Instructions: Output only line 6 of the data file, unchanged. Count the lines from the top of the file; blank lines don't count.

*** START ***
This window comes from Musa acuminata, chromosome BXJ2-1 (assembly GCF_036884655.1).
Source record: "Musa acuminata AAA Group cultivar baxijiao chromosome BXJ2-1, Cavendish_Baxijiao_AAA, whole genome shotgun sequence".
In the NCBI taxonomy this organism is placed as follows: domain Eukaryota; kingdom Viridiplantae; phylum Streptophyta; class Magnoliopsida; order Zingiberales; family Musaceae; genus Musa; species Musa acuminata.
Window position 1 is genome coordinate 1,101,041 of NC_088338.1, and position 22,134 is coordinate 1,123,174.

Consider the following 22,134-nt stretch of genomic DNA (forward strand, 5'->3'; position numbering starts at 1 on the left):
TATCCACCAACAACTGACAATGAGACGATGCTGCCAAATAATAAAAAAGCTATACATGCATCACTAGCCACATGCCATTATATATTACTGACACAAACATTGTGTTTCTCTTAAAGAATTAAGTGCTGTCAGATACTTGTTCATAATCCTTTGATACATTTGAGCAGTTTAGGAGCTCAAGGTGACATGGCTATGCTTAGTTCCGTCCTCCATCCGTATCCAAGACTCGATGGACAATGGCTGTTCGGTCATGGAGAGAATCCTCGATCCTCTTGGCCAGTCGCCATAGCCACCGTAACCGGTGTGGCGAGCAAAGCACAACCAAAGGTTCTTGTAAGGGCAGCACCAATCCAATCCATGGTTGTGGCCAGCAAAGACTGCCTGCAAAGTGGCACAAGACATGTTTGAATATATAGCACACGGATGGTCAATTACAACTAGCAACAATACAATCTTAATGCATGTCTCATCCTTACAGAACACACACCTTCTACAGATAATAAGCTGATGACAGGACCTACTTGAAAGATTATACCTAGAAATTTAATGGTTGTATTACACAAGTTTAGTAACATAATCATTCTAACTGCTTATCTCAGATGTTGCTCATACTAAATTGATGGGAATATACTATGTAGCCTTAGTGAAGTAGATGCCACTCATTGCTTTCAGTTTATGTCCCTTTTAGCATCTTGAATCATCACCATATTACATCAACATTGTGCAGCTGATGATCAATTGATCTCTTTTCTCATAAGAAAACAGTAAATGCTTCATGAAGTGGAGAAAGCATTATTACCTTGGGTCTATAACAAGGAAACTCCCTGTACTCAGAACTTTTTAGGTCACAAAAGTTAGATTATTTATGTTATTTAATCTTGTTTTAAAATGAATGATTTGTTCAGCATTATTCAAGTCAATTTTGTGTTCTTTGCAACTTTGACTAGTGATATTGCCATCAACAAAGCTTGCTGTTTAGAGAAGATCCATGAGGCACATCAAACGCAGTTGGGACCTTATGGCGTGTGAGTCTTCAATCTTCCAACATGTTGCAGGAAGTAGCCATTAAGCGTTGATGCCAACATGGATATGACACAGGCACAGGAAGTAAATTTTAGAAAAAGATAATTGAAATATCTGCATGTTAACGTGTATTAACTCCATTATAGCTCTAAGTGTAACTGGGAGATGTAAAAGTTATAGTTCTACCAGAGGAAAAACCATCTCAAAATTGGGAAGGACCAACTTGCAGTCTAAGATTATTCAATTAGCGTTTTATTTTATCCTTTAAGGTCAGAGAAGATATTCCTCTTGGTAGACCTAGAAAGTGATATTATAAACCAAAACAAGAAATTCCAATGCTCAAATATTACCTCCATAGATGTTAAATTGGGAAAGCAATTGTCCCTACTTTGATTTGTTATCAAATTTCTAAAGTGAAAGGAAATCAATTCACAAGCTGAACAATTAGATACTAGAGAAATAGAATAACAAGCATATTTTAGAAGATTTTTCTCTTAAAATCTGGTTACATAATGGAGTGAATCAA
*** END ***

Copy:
TATCCACCAACAACTGACAATGAGACGATGCTGCCAAATAATAAAAAAGCTATACATGCATCACTAGCCACATGCCATTATATATTACTGACACAAACATTGTGTTTCTCTTAAAGAATTAAGTGCTGTCAGATACTTGTTCATAATCCTTTGATACATTTGAGCAGTTTAGGAGCTCAAGGTGACATGGCTATGCTTAGTTCCGTCCTCCATCCGTATCCAAGACTCGATGGACAATGGCTGTTCGGTCATGGAGAGAATCCTCGATCCTCTTGGCCAGTCGCCATAGCCACCGTAACCGGTGTGGCGAGCAAAGCACAACCAAAGGTTCTTGTAAGGGCAGCACCAATCCAATCCATGGTTGTGGCCAGCAAAGACTGCCTGCAAAGTGGCACAAGACATGTTTGAATATATAGCACACGGATGGTCAATTACAACTAGCAACAATACAATCTTAATGCATGTCTCATCCTTACAGAACACACACCTTCTACAGATAATAAGCTGATGACAGGACCTACTTGAAAGATTATACCTAGAAATTTAATGGTTGTATTACACAAGTTTAGTAACATAATCATTCTAACTGCTTATCTCAGATGTTGCTCATACTAAATTGATGGGAATATACTATGTAGCCTTAGTGAAGTAGATGCCACTCATTGCTTTCAGTTTATGTCCCTTTTAGCATCTTGAATCATCACCATATTACATCAACATTGTGCAGCTGATGATCAATTGATCTCTTTTCTCATAAGAAAACAGTAAATGCTTCATGAAGTGGAGAAAGCATTATTACCTTGGGTCTATAACAAGGAAACTCCCTGTACTCAGAACTTTTTAGGTCACAAAAGTTAGATTATTTATGTTATTTAATCTTGTTTTAAAATGAATGATTTGTTCAGCATTATTCAAGTCAATTTTGTGTTCTTTGCAACTTTGACTAGTGATATTGCCATCAACAAAGCTTGCTGTTTAGAGAAGATCCATGAGGCACATCAAACGCAGTTGGGACCTTATGGCGTGTGAGTCTTCAATCTTCCAACATGTTGCAGGAAGTAGCCATTAAGCGTTGATGCCAACATGGATATGACACAGGCACAGGAAGTAAATTTTAGAAAAAGATAATTGAAATATCTGCATGTTAACGTGTATTAACTCCATTATAGCTCTAAGTGTAACTGGGAGATGTAAAAGTTATAGTTCTACCAGAGGAAAAACCATCTCAAAATTGGGAAGGACCAACTTGCAGTCTAAGATTATTCAATTAGCGTTTTATTTTATCCTTTAAGGTCAGAGAAGATATTCCTCTTGGTAGACCTAGAAAGTGATATTATAAACCAAAACAAGAAATTCCAATGCTCAAATATTACCTCCATAGATGTTAAATTGGGAAAGCAATTGTCCCTACTTTGATTTGTTATCAAATTTCTAAAGTGAAAGGAAATCAATTCACAAGCTGAACAATTAGATACTAGAGAAATAGAATAACAAGCATATTTTAGAAGATTTTTCTCTTAAAATCTGGTTACATAATGGAGTGAATCAA